by Kazuo Ishiguro
Nocturnes is a collection of short stories that revolve around musicians: crooners, jazz musicians, has-beens, not-yet-beens, guitarists, cellists. This collection made me realize anew how much I love short stories.
I have always thought Ishiguro writes with a certain musicality and I knew this was a book I had to read. I was not disappointed. The musical details are real—so grating to find inauthentic descriptions of a musician’s world—and the thought processes and struggles familiar. There are heartbreaking events, but the author treats them, and the characters: despondent, clueless, or disappointed, with sensitivity and care.
What struck me the most about this collection was the choice of the narrator. Except for Nocturne, the most substantial story of the collection, the others are told by a bystander, like Nick Carraway telling the story of Daisy Buchanan and Jay Gatsby. The first story, Crooner, the narrator helps the major players of the story complete a task without knowing his role. In the last story, Cellists, the narrator has but a passing acquaintance with one half of the main characters and no relation at all to the other half. The narrators in the other two stories, Come Rain Or Shine, Malvern Hills, while steeped in their own concerns, unwittingly play a part in the reunion / breakup for another couple.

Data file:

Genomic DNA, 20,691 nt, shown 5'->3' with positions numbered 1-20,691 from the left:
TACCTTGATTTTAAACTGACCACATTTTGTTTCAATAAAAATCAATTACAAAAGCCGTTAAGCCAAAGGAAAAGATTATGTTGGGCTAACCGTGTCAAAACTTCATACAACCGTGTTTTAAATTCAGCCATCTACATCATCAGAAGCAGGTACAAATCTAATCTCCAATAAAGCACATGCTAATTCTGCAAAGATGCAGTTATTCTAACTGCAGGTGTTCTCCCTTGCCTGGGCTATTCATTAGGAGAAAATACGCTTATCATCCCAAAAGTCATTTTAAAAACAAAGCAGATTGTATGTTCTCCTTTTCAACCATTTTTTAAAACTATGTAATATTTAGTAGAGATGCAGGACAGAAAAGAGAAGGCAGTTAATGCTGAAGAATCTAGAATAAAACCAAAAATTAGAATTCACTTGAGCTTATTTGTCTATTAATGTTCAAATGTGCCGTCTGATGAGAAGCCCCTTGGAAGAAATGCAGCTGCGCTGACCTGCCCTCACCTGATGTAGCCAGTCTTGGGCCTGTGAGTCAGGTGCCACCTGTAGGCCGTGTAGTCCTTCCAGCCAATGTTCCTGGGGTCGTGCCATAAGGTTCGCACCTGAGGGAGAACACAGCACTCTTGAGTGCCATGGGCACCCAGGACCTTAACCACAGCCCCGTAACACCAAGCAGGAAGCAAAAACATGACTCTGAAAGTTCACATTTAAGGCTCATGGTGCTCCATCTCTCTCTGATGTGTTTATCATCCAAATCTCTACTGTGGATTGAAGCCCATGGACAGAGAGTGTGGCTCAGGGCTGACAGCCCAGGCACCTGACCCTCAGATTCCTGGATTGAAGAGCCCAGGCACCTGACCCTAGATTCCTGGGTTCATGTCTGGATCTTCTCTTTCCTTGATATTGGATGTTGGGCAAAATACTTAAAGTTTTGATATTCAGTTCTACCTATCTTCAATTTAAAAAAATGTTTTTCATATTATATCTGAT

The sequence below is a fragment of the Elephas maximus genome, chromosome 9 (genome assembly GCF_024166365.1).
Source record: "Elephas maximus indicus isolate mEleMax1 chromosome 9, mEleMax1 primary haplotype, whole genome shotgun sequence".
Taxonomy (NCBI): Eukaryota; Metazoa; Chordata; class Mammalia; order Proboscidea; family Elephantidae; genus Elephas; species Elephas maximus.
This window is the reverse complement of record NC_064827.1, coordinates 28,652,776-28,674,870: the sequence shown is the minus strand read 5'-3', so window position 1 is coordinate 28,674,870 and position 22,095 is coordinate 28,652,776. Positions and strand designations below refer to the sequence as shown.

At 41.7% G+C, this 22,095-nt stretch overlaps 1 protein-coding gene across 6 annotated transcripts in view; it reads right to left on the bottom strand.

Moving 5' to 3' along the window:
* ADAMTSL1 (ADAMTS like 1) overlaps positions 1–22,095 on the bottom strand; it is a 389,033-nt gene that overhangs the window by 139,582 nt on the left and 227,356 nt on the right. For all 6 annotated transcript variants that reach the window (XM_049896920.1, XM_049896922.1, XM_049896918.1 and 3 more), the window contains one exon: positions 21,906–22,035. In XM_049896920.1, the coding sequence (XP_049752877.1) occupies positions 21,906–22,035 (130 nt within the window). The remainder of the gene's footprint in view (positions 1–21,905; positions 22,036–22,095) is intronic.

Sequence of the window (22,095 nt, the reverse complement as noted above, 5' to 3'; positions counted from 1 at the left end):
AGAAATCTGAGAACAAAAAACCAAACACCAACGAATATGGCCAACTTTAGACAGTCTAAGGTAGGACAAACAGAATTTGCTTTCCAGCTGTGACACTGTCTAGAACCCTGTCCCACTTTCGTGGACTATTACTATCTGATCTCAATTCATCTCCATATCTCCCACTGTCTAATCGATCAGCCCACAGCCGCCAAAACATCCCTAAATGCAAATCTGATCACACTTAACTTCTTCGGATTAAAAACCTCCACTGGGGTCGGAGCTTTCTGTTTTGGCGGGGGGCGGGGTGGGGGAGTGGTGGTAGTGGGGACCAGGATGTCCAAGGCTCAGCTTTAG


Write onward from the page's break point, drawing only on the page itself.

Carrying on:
The choice of narrator, the choice of point-of-view, is one that usually doesn’t call attention to itself to a reader. Yet as a writer, I know how important it is. It sets the tone of the story, gives the story the certain bias, highlights some details while deliberately excluding others.
Ishiguro’s choice in this collection results in a balance between intimacy and distance that works perfectly. Obviously, using an observer to tell a story isn’t a magic pill. In lesser hands, this would probably be as ineffective and self-conscious as harvesting a crop with safety scissors.
And that’s the thing about reading a consummate writer. We can dissect and analyze and come up with principles all we like. But unless we keep writing, incorporating these new ideas or throwing them out, all the analysis and studying is still not going to make any difference in our own work.